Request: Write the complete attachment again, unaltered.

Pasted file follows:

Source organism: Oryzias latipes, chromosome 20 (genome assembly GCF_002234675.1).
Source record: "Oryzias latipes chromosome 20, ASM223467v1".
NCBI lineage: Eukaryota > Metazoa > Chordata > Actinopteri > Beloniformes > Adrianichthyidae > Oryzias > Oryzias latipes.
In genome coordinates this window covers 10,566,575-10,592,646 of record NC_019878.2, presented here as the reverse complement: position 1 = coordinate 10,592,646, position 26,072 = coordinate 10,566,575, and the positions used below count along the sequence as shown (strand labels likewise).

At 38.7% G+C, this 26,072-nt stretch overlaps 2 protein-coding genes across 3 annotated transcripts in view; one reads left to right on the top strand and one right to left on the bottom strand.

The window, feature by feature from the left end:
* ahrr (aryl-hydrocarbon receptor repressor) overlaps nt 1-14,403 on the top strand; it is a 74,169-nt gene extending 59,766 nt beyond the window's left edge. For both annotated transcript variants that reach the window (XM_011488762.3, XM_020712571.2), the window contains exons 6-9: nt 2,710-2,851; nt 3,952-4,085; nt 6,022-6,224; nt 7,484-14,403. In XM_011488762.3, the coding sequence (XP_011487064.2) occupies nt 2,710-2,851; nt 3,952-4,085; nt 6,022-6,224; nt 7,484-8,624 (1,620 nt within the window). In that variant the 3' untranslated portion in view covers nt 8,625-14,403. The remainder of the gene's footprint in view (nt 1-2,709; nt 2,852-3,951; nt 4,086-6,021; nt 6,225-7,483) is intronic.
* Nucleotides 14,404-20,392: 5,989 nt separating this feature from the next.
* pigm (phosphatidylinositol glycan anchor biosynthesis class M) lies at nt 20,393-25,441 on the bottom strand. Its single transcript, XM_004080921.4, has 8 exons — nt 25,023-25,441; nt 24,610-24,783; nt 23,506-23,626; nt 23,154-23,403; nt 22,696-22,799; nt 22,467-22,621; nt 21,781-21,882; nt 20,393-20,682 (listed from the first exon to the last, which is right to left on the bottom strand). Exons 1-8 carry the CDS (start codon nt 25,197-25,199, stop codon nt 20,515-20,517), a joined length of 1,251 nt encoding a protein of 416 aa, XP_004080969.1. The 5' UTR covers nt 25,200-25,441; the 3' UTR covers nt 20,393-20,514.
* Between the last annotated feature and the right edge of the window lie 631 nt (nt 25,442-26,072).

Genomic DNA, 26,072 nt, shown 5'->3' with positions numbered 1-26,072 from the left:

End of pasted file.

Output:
Source organism: Oryzias latipes, chromosome 20 (genome assembly GCF_002234675.1).
Source record: "Oryzias latipes chromosome 20, ASM223467v1".
NCBI lineage: Eukaryota > Metazoa > Chordata > Actinopteri > Beloniformes > Adrianichthyidae > Oryzias > Oryzias latipes.
In genome coordinates this window covers 10,566,575-10,592,646 of record NC_019878.2, presented here as the reverse complement: position 1 = coordinate 10,592,646, position 26,072 = coordinate 10,566,575, and the positions used below count along the sequence as shown (strand labels likewise).

At 38.7% G+C, this 26,072-nt stretch overlaps 2 protein-coding genes across 3 annotated transcripts in view; one reads left to right on the top strand and one right to left on the bottom strand.

The window, feature by feature from the left end:
* ahrr (aryl-hydrocarbon receptor repressor) overlaps nt 1-14,403 on the top strand; it is a 74,169-nt gene extending 59,766 nt beyond the window's left edge. For both annotated transcript variants that reach the window (XM_011488762.3, XM_020712571.2), the window contains exons 6-9: nt 2,710-2,851; nt 3,952-4,085; nt 6,022-6,224; nt 7,484-14,403. In XM_011488762.3, the coding sequence (XP_011487064.2) occupies nt 2,710-2,851; nt 3,952-4,085; nt 6,022-6,224; nt 7,484-8,624 (1,620 nt within the window). In that variant the 3' untranslated portion in view covers nt 8,625-14,403. The remainder of the gene's footprint in view (nt 1-2,709; nt 2,852-3,951; nt 4,086-6,021; nt 6,225-7,483) is intronic.
* Nucleotides 14,404-20,392: 5,989 nt separating this feature from the next.
* pigm (phosphatidylinositol glycan anchor biosynthesis class M) lies at nt 20,393-25,441 on the bottom strand. Its single transcript, XM_004080921.4, has 8 exons — nt 25,023-25,441; nt 24,610-24,783; nt 23,506-23,626; nt 23,154-23,403; nt 22,696-22,799; nt 22,467-22,621; nt 21,781-21,882; nt 20,393-20,682 (listed from the first exon to the last, which is right to left on the bottom strand). Exons 1-8 carry the CDS (start codon nt 25,197-25,199, stop codon nt 20,515-20,517), a joined length of 1,251 nt encoding a protein of 416 aa, XP_004080969.1. The 5' UTR covers nt 25,200-25,441; the 3' UTR covers nt 20,393-20,514.
* Between the last annotated feature and the right edge of the window lie 631 nt (nt 25,442-26,072).

Genomic DNA, 26,072 nt, shown 5'->3' with positions numbered 1-26,072 from the left: